On Jan. 25 both Beutler, who works at the University of Texas in Dallas, and Hoffmann of the University of Strabourg, France, were at the University of California, Davis talking to a packed house about their work. Joining them on stage was UC Davis plant pathologist Pam Ronald, who studies rice, and Luke O’Neill of Trinity College Dublin, Ireland, who talked about human medicine.

(Watch the presentations here: http://ccm.ucdavis.edu/immunity.html)

L to R symposium speakers Bruce Beutler, Jules Hoffmann, Luke O'Neill and Pamela Ronald, with (far right) symposium sponsor Murray Gardner.

Work in these very different organisms can give insights that advances human medicine. From the basic discoveries in mice, flies and even rice could come new drugs and new approaches to treat heart disease, rheumatoid arthritis, inflammatory bowel disease and other conditions.

Our immune system has two lines of defense. The innate immune system reacts first, attacking invading microbes and triggering inflammation. If that response fails, the adaptive immune system fights back with antibodies and specialized killer cells. Afterward, the adaptive immune system retains a memory that allows a more rapid and powerful response if the same virus, bacterium or parasite comes back.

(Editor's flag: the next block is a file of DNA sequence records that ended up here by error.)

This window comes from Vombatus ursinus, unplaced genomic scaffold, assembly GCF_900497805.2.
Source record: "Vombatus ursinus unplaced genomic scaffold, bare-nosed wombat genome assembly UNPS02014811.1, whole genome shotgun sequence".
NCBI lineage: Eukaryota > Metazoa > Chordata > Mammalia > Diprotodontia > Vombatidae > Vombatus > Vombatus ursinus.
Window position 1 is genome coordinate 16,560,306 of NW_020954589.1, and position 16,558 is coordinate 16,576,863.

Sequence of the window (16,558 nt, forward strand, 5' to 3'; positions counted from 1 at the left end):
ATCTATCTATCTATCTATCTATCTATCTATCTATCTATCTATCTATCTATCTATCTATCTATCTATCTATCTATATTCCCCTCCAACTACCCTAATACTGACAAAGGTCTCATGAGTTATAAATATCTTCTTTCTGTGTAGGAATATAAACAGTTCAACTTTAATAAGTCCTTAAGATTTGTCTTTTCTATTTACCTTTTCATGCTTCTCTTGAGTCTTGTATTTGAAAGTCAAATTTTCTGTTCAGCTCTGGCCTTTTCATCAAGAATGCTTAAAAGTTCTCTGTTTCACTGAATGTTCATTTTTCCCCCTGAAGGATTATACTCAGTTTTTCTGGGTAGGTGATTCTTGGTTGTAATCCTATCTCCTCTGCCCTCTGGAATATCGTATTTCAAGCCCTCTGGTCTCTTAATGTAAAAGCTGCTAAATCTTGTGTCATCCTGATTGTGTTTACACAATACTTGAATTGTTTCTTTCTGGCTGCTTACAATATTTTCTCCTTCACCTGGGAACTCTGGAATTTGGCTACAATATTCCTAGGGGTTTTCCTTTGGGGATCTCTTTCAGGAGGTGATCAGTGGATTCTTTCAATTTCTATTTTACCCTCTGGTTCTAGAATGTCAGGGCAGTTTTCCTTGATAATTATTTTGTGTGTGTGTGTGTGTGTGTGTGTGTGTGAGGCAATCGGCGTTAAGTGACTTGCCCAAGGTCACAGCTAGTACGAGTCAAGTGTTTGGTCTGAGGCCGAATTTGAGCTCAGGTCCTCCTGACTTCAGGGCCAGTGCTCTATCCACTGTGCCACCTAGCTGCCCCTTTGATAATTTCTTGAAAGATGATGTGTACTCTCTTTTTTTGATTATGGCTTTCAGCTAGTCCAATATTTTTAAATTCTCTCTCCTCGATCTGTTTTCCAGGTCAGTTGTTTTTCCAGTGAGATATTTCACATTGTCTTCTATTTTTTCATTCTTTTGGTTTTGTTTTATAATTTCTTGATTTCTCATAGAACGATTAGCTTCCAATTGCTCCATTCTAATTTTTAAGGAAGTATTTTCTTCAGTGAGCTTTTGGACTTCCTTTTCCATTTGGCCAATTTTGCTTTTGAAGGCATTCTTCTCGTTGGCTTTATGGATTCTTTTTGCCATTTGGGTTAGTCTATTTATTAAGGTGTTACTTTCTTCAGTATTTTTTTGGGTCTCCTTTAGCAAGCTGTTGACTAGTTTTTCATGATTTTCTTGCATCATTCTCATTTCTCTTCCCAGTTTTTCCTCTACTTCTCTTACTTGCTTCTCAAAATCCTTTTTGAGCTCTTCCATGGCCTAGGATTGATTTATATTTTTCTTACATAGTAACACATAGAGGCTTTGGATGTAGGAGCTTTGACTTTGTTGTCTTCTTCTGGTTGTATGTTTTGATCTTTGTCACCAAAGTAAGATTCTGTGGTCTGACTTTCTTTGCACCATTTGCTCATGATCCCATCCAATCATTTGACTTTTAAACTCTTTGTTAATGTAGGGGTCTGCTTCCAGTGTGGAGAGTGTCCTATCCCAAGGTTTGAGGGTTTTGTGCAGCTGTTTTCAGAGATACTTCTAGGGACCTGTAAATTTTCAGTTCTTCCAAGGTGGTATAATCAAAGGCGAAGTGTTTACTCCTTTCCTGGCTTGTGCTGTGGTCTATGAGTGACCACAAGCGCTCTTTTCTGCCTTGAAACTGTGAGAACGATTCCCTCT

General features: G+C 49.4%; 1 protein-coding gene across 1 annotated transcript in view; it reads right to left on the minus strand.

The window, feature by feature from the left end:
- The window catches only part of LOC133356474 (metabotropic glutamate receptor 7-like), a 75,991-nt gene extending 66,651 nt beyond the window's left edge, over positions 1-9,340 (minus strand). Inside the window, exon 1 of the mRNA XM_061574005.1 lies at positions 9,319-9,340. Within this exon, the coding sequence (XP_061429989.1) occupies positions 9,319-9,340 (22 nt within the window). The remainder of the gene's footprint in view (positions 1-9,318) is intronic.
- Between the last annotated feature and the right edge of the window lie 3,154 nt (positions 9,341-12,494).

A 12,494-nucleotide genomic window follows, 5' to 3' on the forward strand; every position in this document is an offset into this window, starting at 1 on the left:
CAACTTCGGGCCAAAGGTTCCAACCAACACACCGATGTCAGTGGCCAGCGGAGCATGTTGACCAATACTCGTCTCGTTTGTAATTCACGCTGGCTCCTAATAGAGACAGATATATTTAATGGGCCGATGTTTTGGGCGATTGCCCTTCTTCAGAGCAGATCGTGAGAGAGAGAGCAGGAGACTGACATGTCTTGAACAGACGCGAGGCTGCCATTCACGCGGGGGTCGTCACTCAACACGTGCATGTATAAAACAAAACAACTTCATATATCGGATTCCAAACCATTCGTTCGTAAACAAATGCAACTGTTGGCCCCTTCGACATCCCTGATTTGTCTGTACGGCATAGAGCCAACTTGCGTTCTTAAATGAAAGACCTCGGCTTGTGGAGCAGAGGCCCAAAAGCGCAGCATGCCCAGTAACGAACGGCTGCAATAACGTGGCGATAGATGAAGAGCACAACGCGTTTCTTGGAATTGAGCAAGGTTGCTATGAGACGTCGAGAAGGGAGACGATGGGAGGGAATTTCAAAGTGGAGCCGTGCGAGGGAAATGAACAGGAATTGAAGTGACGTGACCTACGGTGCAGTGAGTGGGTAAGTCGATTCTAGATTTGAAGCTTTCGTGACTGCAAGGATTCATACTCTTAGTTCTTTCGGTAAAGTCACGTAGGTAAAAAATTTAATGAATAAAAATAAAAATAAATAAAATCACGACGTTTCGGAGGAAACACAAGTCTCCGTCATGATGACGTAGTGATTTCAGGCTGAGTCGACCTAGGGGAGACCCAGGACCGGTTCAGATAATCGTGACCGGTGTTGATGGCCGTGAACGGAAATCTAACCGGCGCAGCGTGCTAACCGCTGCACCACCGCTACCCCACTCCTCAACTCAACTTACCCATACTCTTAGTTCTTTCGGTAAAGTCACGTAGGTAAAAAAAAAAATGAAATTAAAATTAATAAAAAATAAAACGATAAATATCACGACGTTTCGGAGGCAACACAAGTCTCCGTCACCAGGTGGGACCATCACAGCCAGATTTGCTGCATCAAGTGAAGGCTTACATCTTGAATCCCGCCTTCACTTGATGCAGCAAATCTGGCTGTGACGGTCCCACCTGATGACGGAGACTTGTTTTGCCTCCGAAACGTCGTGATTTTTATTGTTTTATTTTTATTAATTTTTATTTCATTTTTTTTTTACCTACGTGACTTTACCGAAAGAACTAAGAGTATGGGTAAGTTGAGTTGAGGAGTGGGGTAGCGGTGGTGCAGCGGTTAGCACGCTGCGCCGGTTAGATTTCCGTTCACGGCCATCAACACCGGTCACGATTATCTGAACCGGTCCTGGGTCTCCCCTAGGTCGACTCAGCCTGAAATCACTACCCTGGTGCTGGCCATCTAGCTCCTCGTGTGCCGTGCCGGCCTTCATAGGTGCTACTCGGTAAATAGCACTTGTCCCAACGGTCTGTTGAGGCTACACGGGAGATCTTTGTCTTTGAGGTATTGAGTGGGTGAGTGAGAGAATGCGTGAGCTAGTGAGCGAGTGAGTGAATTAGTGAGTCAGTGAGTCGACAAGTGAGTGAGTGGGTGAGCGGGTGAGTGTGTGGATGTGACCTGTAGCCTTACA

Only animals with backbones, from fish to humans, have an adaptive immune system. But all animals, including insects, as well as plants, have innate immune systems.

In the 1990s, Ronald (working with rice), Hoffmann (with Drosophila flies) and Beutler (with mice) identified genes for immune receptors that triggered innate immunity in the rice, flies and mice, and found that the genes were remarkably similar despite hundreds of millions of years of evolution.

From this common trigger, plants, insects and animals develop different types of response to invaders.

Activation of the immune system is not always a good thing. It can lead to allergy, inflammatory diseases such as rheumatoid arthritis or autoimmunity, when the body starts attacking its own tissues.

In his talk, for example, Beutler described how his team, working with mice, has isolated genes related to inflammatory bowel disease, while O’Neill talked about the possibility of being able to develop drugs to treat a wide range of diseases linked to inflammation.